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Havana Biennial 2019: Constructing the Possible Ocula Report Havana Biennial 2019: Constructing the Possible 17 Apr 2019 : Federica Bueti for Ocula

I first visited Havana in November 2016, a few days after Fidel Castro died, and just under a year before Hurricane Irma hit Cuba in September 2017. Since then, much has changed, including the hand-painted signs that punctuate the journey from the airport to the city centre, which today do not celebrate the revolution so much as the 'Unidad y...

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Andrew Stahl and Guo Xiaohui Ocula Conversation Andrew Stahl and Guo Xiaohui

The exhibition Beyond Boundaries at Somerset House in London (12 March–2 April 2019) marked the historic contributions of the Central Academy of Fine Arts, Beijing (CAFA) and the Slade School of Fine Art, University College London, on the occasion of their 100th and 150th anniversaries, respectively. Spread across several rooms of Somerset House's...

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The National 2019: New Australian Art Ocula Report The National 2019: New Australian Art 13 Apr 2019 : Elyse Goldfinch for Ocula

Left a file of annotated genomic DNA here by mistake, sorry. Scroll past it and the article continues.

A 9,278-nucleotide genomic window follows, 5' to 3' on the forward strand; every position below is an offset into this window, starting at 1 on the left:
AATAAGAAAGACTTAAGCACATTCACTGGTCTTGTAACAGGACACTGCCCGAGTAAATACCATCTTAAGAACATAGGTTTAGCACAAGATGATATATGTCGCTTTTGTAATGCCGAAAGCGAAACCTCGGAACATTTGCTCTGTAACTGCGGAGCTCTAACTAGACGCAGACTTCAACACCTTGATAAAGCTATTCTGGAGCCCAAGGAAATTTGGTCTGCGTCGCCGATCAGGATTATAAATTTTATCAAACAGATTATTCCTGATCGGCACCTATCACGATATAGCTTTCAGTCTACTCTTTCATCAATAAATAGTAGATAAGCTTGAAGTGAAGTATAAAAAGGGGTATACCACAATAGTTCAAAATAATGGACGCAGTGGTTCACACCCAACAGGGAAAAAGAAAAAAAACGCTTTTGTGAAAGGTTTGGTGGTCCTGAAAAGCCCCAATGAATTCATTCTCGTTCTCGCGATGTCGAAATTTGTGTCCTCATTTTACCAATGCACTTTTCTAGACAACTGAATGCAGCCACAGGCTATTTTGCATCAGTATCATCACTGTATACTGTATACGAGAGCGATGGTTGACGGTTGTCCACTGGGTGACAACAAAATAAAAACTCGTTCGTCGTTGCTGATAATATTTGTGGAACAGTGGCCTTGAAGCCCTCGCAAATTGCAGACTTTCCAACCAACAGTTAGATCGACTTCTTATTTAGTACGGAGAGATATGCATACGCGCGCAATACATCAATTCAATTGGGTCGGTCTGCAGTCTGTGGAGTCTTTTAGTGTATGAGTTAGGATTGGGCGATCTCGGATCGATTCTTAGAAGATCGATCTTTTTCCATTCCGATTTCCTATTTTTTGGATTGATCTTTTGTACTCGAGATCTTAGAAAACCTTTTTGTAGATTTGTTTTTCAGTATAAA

The National 2019: New Australian Art features work by 70 contemporary Australia-based artists split across three venues: the Art Gallery of New South Wales (AGNSW), Carriageworks, and the Museum of Contemporary Art Australia (MCA) (29 March–21 July 2019), as curated by Isobel Parker Philip, curator of photographs at AGNSW; Daniel Mudie Cunningham,...

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Oliver Laric

b. 1981, Austria

Through sculpture and video, Oliver Laric explores the consumption and production of images in the age of the internet. Modifying pre-existing photographs, animations and sculptures to question authorship and originality, Laric presents that which we might consider to be unique as disturbingly ordinary, underlining the uncertainties of the internet age.

Laric's earliest artwork exists only on the internet in the form of a curated blog called VVORK, which he started in 2006 with fellow University of Applied Arts Vienna alumni Aleksandra Domanović, Christoph Priglinger and Georg Schnitzer. Running actively until 2012, VVORK was a site where Laric and his peers posted images of their artworks. At its peak, the website had over 20,000 daily visitors and sparked heated debates over whether an artwork could be properly experienced without seeing it in the flesh, a topic that remains important and controversial.

For his work Touch My Body: Green Screen Version (2008), which also exists online, Laric sent the music video for Mariah Carey's song by the same name to a company in India and asked them to replace the video's background with a green screen. Laric encouraged internet users to place new content over the green screen, putting the singer in front of backgrounds such as a fried chicken commercial and gory zombie scenes from the 2004 film Sean of the Dead. This project incited the realisation that anything can be sexualised; no material is sacred if it exists on the web.